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N-Delta groups point way for Nigeria to exit recession

By Onzuore Dania

The Foundation for Partnership Initiatives in the Niger Delta, PIND and Market Development in the Niger Delta, MADE, Programme have identified strategic policy initiatives in agriculture to address the current economic challenges confronting Nigeria, create employment and boost industrialization.

In the joint report launched in Abuja, the development partners showcased the impact of the devaluation of the naira and stressed the need for government and international organisations with a focus on agriculture to reshape interventions to reflect the prevailing economic realities, especially relating to aquaculture, poultry, palm oil and cassava sectors.

The report said: “The devaluation of the Naira was occasioned by the drop in crude oil price from above $100 per barrel in early 2014 to below $30 per barrel, and has influenced market dynamics for most farmers and agricultural market actors, especially in the Niger Delta region where PIND and MADE are intervening.

“The devaluation has led to significant increases in costs of major inputs over the last two years which influence costs across all the value chains, forcing farmers and processors to look inward.”

In the aquaculture value chain, for example, the report observed that, “Catfish prices have increased, as consumers turn to it as an alternative to more expensive imported fish and poultry, meaning that the farmers who have stayed in business have seen their revenues increase.”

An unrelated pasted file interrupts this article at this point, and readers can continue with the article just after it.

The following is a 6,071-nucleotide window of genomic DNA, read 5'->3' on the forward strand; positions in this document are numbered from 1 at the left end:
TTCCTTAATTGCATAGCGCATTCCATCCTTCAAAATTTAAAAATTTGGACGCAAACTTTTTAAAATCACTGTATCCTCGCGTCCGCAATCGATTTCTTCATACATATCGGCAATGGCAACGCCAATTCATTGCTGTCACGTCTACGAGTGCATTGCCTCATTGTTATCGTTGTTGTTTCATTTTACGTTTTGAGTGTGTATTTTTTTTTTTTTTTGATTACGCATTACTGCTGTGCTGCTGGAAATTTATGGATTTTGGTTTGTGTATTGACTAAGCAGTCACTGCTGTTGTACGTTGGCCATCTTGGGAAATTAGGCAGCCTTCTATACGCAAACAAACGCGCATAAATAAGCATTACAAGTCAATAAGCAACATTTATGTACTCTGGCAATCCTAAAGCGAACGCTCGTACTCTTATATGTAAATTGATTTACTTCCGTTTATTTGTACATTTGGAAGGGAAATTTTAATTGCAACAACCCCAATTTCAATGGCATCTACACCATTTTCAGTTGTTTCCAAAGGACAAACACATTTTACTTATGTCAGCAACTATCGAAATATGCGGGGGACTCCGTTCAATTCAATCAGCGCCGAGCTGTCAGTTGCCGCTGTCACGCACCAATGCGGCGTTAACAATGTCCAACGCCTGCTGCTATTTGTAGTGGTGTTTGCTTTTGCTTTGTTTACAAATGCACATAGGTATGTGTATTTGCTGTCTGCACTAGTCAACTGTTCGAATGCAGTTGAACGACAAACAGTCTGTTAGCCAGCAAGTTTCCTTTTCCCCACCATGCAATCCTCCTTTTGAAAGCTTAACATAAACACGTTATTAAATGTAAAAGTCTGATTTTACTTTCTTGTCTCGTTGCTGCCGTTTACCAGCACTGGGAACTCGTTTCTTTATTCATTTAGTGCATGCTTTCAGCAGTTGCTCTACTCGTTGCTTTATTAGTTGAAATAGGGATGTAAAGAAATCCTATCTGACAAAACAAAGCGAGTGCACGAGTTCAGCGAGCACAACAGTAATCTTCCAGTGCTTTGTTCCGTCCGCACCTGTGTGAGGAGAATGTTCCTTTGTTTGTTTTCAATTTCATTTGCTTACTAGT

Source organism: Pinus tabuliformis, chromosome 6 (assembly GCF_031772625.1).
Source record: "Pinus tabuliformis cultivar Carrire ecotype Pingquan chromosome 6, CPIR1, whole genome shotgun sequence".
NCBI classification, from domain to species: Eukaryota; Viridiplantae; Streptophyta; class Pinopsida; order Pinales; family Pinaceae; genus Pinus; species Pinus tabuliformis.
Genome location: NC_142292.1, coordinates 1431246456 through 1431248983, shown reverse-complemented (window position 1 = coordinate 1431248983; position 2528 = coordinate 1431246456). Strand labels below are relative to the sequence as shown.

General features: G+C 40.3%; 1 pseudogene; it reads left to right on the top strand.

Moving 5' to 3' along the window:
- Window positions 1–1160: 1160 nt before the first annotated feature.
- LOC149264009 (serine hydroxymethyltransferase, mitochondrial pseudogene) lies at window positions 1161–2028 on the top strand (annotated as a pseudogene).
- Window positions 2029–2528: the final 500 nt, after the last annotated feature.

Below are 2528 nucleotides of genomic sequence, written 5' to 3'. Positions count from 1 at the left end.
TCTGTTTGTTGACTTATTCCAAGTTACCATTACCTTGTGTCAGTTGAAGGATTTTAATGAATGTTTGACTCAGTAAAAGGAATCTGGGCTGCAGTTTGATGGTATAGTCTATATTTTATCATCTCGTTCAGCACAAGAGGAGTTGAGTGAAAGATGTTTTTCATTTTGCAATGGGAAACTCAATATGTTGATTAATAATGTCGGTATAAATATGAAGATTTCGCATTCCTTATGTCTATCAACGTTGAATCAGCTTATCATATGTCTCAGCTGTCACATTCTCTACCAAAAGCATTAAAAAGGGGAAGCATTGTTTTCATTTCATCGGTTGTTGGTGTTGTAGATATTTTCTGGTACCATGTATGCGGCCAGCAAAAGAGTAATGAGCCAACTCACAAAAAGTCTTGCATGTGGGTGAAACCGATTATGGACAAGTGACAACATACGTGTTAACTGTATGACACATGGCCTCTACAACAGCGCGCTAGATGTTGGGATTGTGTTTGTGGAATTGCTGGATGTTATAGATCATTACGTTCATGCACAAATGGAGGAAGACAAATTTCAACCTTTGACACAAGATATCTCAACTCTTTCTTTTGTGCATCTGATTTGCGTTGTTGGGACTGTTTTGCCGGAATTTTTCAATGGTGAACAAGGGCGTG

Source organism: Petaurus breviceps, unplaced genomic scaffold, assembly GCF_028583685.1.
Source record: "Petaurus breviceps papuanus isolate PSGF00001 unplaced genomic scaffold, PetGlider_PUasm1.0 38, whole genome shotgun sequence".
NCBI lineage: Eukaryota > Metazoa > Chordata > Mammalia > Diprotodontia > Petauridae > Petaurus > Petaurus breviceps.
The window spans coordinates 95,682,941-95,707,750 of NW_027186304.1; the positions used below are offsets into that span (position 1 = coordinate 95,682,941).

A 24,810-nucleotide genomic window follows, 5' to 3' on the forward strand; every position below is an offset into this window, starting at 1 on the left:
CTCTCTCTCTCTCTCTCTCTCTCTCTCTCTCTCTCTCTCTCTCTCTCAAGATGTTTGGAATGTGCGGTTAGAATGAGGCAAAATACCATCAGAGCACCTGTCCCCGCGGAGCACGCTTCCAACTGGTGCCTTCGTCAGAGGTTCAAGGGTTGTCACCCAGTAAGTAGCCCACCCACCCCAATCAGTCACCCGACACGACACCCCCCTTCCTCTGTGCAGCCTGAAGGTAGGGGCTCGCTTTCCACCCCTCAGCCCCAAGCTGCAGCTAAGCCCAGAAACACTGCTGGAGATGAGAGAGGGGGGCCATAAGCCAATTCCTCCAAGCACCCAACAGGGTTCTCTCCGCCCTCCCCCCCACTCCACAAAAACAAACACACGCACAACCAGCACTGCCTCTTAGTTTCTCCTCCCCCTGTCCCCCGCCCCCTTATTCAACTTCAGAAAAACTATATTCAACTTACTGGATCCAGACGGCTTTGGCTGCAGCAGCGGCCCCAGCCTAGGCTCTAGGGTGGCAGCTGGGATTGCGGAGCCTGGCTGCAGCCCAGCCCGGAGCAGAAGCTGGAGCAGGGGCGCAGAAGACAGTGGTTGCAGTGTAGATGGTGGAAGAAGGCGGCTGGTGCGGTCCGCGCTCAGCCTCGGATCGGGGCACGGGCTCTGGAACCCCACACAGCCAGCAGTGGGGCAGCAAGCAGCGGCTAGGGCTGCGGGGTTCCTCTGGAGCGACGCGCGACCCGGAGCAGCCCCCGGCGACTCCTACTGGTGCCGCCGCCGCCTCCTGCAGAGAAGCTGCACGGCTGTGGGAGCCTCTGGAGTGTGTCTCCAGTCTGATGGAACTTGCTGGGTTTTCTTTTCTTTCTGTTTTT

“Additionally, the currency devaluation has made foreign feed more expensive, creating an opportunity for local producers to meet demand.”

Also in the Cassava value chain, the study noted  that the increase in the prices that market actors in the Niger Delta receive for their products is higher than the increase in input prices, meaning that the Naira’s devaluation has been positive for most market actors.

The report also explains that demand for cassava from the food sector has increased as the price of imported rice, a major substitute for cassava food products, more than doubled between 2015 and the beginning of 2017, while rice imports have dropped by about two million tons since the devaluation.

“ Even with the increased industrial demand, the price for cassava on the food market is still higher than on the industrial market, leading producers and processors to allocate even more cassava to producing cassava derivatives for the food market.”


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